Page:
This section provides an overview of Hashtags, what they are, how they work, how to use them and how to analyze them.
A Hashtag in Opsview Monitor works very similar to Hashtags within well-known social media platforms such as Twitter © and Facebook ©. You can 'tag' various objects within Opsview Monitor such as Hosts and Service Checks with a Hashtag '#superimportant', and then do things based on that Hashtag. These include only give users the ability to view objects in the UI that are tagged with #superimportant, only notify users for objects that have failed if they are tagged with #superimportant, and so on.
The power of Hashtags is incredible and it reduces the management overhead significantly. For example, if you add 20 new Hosts ' you may need to edit 15+ roles to update the access control so the relevant users can see the new Hosts. Instead you can simply tag them with the relevant hashtags and they will appear within the user interface for those users once logged in. For example, tag the new Windows Server 2008 Hosts with #windowsservers, which will allow Windows Administrators to view them within Opsview Monitor.
Aside from using Hashtags for notifications and access control, you can also use them for analytics. For example, you can create hundreds of Hashtags in your Opsview Monitor system, but choose to only set 20 of them to be 'visible'.
By changing a Hashtag to be 'visible' you can analyze it via 'Monitoring > Hashtags'; this allows you to tag every Apache-related Service Check with the Hashtag #apache, and once it is set to visible you can view it within Monitoring > Hashtags. If a Service Check tagged with #apache changes from an OK state to WARNING, then the Hashtag will change to yellow/WARNING:
If a Service Check tagged with #apache changes from an OK/WARNING state to CRITICAL, then the Hashtag will change to red/CRITICAL:
These views are great in that you can tag software, hardware, locations and more ' and then if there a problem within that location, for example, you will be able to view it via the visible Hashtag:
If all problems (i.e. WARNING, CRITICAL, UNKNOWN) Service Checks are 'Handled', i.e. they've been acknowledged, then either a check will appear, meaning 'There are problems on objects tagged with #apache, but they are all in a handled state':
Or alternatively, you can choose to configure the Hashtag in a way that says 'If there are any Service Checks in a problem state tagged with #apache, change the Hashtag to be red/CRITICAL; however, if all of these problem Service Checks are handled, then change the Hashtag back to being green/OK'. This effectively tells the Hashtag to only look at unhandled Service Checks when determining its state. (This setting can be configured on a Hashtag by Hashtag basis).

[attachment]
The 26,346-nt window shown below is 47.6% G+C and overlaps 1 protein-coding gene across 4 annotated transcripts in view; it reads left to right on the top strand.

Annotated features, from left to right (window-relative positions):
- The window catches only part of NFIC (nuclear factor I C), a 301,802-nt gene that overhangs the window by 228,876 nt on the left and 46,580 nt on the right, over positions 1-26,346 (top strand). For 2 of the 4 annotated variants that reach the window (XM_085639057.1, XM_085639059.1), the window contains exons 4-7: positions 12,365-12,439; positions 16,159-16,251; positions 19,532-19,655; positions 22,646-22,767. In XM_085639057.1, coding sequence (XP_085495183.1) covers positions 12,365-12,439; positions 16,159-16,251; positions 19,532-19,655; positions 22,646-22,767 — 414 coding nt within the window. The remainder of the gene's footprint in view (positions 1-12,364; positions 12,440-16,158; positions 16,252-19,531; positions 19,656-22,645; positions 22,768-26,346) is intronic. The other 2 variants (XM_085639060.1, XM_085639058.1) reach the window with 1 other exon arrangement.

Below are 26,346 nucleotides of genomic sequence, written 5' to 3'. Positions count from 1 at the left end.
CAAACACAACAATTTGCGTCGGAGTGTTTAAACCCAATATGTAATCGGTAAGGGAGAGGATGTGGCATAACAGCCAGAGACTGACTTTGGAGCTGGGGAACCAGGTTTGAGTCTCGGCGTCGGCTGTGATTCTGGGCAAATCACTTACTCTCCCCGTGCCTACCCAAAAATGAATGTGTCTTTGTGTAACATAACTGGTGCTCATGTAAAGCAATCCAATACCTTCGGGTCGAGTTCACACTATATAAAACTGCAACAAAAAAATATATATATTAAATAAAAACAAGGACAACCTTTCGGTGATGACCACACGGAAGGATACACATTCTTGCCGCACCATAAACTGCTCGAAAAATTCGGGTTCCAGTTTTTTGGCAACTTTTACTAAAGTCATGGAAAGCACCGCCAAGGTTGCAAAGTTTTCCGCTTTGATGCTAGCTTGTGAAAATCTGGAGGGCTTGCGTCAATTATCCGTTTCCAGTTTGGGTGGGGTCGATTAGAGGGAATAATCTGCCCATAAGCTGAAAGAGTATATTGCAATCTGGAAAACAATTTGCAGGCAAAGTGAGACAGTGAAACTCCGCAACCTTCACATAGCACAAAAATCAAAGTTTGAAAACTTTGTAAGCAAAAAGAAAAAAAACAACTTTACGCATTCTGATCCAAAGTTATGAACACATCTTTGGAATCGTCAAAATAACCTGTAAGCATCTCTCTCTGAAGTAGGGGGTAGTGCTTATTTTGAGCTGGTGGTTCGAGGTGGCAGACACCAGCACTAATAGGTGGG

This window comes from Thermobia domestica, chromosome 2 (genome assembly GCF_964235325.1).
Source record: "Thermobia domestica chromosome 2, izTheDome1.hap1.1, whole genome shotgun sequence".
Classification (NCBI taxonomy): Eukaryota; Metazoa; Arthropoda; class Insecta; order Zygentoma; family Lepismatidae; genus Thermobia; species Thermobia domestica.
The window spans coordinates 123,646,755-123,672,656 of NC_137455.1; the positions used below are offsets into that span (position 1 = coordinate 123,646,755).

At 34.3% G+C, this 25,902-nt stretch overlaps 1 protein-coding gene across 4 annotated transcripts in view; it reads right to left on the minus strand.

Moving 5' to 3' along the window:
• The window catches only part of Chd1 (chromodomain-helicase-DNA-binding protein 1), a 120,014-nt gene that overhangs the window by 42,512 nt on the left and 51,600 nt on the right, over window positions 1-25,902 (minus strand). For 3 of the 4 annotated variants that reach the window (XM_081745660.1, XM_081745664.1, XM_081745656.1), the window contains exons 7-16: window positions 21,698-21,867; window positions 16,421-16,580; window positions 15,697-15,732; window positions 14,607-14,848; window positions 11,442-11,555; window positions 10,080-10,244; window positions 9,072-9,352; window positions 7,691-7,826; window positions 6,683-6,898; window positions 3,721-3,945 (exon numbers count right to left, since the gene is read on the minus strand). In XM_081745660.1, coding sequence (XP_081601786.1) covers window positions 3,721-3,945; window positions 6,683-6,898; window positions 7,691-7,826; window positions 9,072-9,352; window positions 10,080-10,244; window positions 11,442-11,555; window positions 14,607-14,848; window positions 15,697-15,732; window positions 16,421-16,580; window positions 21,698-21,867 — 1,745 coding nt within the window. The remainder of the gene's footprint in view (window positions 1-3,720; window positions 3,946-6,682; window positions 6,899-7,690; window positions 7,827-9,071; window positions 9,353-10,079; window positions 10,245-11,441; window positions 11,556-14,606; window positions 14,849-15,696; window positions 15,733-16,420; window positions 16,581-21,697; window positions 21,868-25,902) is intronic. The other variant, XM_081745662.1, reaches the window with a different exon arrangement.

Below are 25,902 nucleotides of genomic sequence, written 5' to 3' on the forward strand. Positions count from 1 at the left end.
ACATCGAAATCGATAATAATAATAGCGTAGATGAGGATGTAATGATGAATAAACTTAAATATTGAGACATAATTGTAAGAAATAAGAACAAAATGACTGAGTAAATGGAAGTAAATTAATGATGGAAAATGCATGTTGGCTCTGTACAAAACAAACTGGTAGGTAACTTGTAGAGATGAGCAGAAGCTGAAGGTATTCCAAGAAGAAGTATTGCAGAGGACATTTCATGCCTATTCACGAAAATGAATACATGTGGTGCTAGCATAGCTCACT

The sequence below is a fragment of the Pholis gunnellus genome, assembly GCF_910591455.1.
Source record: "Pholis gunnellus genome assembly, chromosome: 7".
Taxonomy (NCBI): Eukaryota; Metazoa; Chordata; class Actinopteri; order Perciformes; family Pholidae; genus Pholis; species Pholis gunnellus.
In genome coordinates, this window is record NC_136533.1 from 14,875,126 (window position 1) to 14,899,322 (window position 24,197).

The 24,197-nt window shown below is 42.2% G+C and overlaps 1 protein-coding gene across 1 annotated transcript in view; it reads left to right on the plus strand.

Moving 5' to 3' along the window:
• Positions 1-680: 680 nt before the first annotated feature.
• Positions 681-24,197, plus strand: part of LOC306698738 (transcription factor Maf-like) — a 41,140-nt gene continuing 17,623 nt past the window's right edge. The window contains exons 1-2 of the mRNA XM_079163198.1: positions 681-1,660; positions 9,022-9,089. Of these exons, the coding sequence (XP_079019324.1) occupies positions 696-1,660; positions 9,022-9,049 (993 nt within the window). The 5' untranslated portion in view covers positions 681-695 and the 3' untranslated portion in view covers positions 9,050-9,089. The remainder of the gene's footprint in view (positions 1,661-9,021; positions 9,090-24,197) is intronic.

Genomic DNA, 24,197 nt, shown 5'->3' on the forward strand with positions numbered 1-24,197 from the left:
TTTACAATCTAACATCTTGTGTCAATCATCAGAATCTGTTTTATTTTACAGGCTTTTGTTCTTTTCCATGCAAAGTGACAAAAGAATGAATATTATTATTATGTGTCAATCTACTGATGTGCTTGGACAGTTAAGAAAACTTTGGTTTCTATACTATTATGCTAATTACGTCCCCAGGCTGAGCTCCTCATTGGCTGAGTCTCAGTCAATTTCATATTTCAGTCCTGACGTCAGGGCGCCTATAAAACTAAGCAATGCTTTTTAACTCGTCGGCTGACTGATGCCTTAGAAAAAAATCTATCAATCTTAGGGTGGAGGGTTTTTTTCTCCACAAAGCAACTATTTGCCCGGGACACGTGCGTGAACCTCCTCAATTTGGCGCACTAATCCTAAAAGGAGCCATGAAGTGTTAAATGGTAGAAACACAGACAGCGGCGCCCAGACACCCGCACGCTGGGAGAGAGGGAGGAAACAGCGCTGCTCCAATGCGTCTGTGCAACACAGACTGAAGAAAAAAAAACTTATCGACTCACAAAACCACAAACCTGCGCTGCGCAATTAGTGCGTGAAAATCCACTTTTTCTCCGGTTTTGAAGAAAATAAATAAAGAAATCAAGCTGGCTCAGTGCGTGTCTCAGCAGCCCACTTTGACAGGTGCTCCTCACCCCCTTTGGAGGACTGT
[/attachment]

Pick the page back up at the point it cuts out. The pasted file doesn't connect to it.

You can also undertake 'Actions' on Hashtags, including:
- Schedule Downtime
- Mass Re-Check
- Mass Acknowledge
- Set Service Status.
This allows you to schedule downtime on everything tagged with #location-1, for example. This way you can undertake maintenance on anything tagged with #location-1, and notifications for example will not be generated due to the scheduled downtime that has been set.
Finally, Hashtags can be used for filtering the Events Viewer (Monitoring > Events Viewer). By default, Events Viewer will list all Events generated within the past day:
This list could be large, depending on the number of Hosts within the Opsview Monitor software ' and the number of state changes that have occurred. You can filter this list of events using Hashtags by clicking on the 'Filter Options' button and selecting the Hashtags tab, as shown below:
In the example below, I have filtered on the Hashtag 'SAN':
This filter is visible at the bottom of the Events Viewer window:
This view can then be further filtered via the 'Filter Options' window and then shared via the 'Share Link' button on the top navigation bar:
By clicking the 'Arrow' icon in the top navigation bar, the 'Share View' window will load. This window contains a unique URL which, when entered into a browser, will load the Event Viewer as it is currently is; in our example filtered on the Hashtag 'SAN'.
These Hashtag and Event Viewer windows can also be added to the 'My Dashboards' section (As covered in Section 4.16), and filtered using Hashtags, as shown below: